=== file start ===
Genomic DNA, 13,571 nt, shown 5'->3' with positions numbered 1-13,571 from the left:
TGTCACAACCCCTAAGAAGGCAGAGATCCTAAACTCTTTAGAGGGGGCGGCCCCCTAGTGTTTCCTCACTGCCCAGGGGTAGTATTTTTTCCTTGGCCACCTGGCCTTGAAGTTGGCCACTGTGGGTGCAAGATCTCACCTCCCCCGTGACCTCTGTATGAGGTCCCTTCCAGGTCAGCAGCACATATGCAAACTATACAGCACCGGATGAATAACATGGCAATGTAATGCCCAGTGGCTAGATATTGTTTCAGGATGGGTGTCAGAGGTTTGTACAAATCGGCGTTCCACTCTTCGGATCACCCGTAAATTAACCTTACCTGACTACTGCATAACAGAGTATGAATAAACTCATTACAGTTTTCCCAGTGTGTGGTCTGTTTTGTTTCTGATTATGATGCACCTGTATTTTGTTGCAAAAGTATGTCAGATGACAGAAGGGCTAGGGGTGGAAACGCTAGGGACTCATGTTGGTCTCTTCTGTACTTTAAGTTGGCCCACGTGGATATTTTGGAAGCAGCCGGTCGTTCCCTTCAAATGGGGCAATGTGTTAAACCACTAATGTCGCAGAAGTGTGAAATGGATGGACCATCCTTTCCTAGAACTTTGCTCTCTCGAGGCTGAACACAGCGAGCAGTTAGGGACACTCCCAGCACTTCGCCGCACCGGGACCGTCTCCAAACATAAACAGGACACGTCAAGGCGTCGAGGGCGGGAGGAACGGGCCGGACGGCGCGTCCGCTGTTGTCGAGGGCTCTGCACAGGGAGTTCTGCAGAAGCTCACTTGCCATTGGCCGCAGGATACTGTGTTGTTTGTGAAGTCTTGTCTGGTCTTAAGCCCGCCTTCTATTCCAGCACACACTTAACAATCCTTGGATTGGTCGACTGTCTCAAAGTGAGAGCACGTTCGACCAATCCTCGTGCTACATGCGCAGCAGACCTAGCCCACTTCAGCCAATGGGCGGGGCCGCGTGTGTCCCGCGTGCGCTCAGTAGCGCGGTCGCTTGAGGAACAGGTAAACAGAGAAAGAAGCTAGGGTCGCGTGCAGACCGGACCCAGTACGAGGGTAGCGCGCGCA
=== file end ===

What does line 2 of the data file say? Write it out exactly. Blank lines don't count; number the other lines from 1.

TGTCACAACCCCTAAGAAGGCAGAGATCCTAAACTCTTTAGAGGGGGCGGCCCCCTAGTGTTTCCTCACTGCCCAGGGGTAGTATTTTTTCCTTGGCCACCTGGCCTTGAAGTTGGCCACTGTGGGTGCAAGATCTCACCTCCCCCGTGACCTCTGTATGAGGTCCCTTCCAGGTCAGCAGCACATATGCAAACTATACAGCACCGGATGAATAACATGGCAATGTAATGCCCAGTGGCTAGATATTGTTTCAGGATGGGTGTCAGAGGTTTGTACAAATCGGCGTTCCACTCTTCGGATCACCCGTAAATTAACCTTACCTGACTACTGCATAACAGAGTATGAATAAACTCATTACAGTTTTCCCAGTGTGTGGTCTGTTTTGTTTCTGATTATGATGCACCTGTATTTTGTTGCAAAAGTATGTCAGATGACAGAAGGGCTAGGGGTGGAAACGCTAGGGACTCATGTTGGTCTCTTCTGTACTTTAAGTTGGCCCACGTGGATATTTTGGAAGCAGCCGGTCGTTCCCTTCAAATGGGGCAATGTGTTAAACCACTAATGTCGCAGAAGTGTGAAATGGATGGACCATCCTTTCCTAGAACTTTGCTCTCTCGAGGCTGAACACAGCGAGCAGTTAGGGACACTCCCAGCACTTCGCCGCACCGGGACCGTCTCCAAACATAAACAGGACACGTCAAGGCGTCGAGGGCGGGAGGAACGGGCCGGACGGCGCGTCCGCTGTTGTCGAGGGCTCTGCACAGGGAGTTCTGCAGAAGCTCACTTGCCATTGGCCGCAGGATACTGTGTTGTTTGTGAAGTCTTGTCTGGTCTTAAGCCCGCCTTCTATTCCAGCACACACTTAACAATCCTTGGATTGGTCGACTGTCTCAAAGTGAGAGCACGTTCGACCAATCCTCGTGCTACATGCGCAGCAGACCTAGCCCACTTCAGCCAATGGGCGGGGCCGCGTGTGTCCCGCGTGCGCTCAGTAGCGCGGTCGCTTGAGGAACAGGTAAACAGAGAAAGAAGCTAGGGTCGCGTGCAGACCGGACCCAGTACGAGGGTAGCGCGCGCA